John Sutherland’s Lives of the Novelists is the fruit of a truly staggering amount of reading – the culmination of half a century’s engagement with fiction.
At one point Sutherland, a critic and emeritus professor at the University of London, mentions that he discovered Ella Dixon’s neglected masterpiece The Story of a Modern Woman (1894) while working his way through 3,000 novels for a guide to Victorian fiction. It’s a clue to the scope of his expertise.
In a brief introduction, Sutherland explains that the 294 novelists he has included – all of them writers in English – are those “who have meant something to me, or who have come my way over a long reading career and stayed with me”. Consequently, there are glaring omissions and some strange inclusions: Harold Robbins and Jeffrey Archer make the cut but Maria Edgeworth, Lewis Carroll, Rudyard Kipling and PG Wodehouse do not. That’s fine, as Sutherland acknowledges that he has been “very selective”. Yet the assertion on the jacket that “this is the most complete history of fiction in English ever published” looks questionable.
These cavils are small, though, because the attraction of Sutherland’s jumbo volume isn’t its completeness or, indeed, its account of literary history, which is necessarily fragmented. Instead, it is the mixture of informed quirkiness and savoury opinion. Few people will want to read the book from cover to cover; it appeals as a font of erudition, into which one can dip congenially.
The entries are arranged chronologically by author’s date of birth, beginning with John Bunyan (1628) and ending with Rana Dasgupta (1971). They vary in size but few are more than four pages long. The relationship between word count and a writer’s importance is slight: Dickens gets less space than Ian McEwan, while there is more on Theodore Dreiser than on Jane Austen or George Eliot. Sutherland also argues persuasively for the inclusion of certain writers who are not usually treated as novelists: Olaudah Equiano, Thomas De Quincey, and the sexually athletic Victorian memoirist known simply as Walter.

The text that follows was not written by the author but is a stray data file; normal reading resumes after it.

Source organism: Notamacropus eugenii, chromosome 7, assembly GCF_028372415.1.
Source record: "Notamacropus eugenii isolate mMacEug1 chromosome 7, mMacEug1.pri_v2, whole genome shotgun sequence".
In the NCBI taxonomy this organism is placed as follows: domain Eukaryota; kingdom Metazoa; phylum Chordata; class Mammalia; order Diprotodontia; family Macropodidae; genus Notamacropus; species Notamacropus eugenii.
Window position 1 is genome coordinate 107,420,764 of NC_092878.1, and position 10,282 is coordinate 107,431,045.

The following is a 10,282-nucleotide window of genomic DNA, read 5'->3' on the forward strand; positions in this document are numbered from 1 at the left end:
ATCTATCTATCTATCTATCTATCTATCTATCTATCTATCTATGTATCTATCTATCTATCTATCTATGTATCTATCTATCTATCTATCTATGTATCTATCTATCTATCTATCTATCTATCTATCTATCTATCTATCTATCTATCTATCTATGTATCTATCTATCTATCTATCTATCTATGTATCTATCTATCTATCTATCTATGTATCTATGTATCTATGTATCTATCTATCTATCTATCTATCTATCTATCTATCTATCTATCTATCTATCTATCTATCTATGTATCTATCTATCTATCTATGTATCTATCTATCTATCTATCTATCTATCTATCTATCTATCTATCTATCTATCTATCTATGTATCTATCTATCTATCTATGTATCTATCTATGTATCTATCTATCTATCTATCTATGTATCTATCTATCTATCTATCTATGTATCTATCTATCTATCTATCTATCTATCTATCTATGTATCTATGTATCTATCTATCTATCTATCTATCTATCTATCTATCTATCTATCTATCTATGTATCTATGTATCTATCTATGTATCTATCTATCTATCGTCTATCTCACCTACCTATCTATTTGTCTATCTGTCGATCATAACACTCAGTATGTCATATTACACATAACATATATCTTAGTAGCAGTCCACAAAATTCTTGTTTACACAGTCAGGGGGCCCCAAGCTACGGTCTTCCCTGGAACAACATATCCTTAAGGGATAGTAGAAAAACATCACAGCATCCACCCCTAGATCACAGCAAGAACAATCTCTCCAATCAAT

Naturally, the most successful purveyors of fiction are not always the most riveting biographical subjects. Time spent writing is time not spent on all the other departments of life, and there are plenty of figures here who, such as Oliver Goldsmith, are “the despair of biographers”. Of Samuel Richardson, author of the daunting Clarissa, Sutherland says, “the little we know … is scant and what is unknown to us is almost certainly unexciting”.
Yet Lives of the Novelists abounds with fascinating characters, many of them worth reclaiming from obscurity. For instance, the artistic and eccentric Lewis Wingfield posed as a black minstrel and worked as an attendant in a madhouse. During the siege of Paris in 1870, he relayed his news reports by balloon. Booth Tarkington, author of The Magnificent Ambersons, could reputedly write with one hand while playing poker with the other. John Creasey, who was apparently capable of knocking out 15 novels a year at his peak in the 1930s, displayed with rueful pride his collection of 743 rejection slips.
More alarmingly, the Manxman Hall Caine, whose book The Christian (1897) was the first novel to sell a million copies in Britain, fathered a child with a 14-year-old in 1883. Dennis Wheatley, another whose books once sold prodigiously, kept a diary that he called his “fornicator’s game book”. L Frank Baum, who wrote The Wizard of Oz, was before that a journalist whose editorials for a Dakota newspaper argued the need to exterminate the local Sioux Indians. Less unsettling, but equally curious, is Amanda Ros, the Irish author of books so infamously awful that they have inspired several reading groups (numbering such eminent writers as CS Lewis and Aldous Huxley) devoted to locating the most ludicrous examples of her prose.
Sutherland generally lets the facts speak for themselves but he can be pungently opinionated. Is it exactly “to Stockholm’s shame” that Philip Roth has not won the Nobel Prize? Or true that Elmore Leonard is “the greatest American novelist never to be mentioned in the same breath as Nobel Prize’’? Isn’t it chancy to claim of Graham Greene that “no novelist, until John Grisham, has more successfully adapted into film”?
But mostly Sutherland gets things dead right. He is witty and humane. Sometimes it is his descriptions that pique curiosity: the “incorrigibly self-deprecating” Flannery O’Connor “was fascinated by the magnificent fan displays of the peacock and liked being pictured posed alongside her prize specimens”. And then there are the weirdly intriguing titles he salvages from oblivion. Previously I knew nothing of JH Ingraham’s The Beautiful Cigar Girl or Frank Danby’s Dr Phillips: A Maida Vale Idyll. Each sounds banal to the point of being surreal. The most gratifying effect of this peculiar but rather wonderful book is that it makes you want to slink off and ransack a well-stocked library.
Henry Hitchings is author of ‘The Language Wars: A Proper History of English’ (John Murray)
Lives of the Novelists, by John Sutherland, Profile Books, RRP£30, 818 pages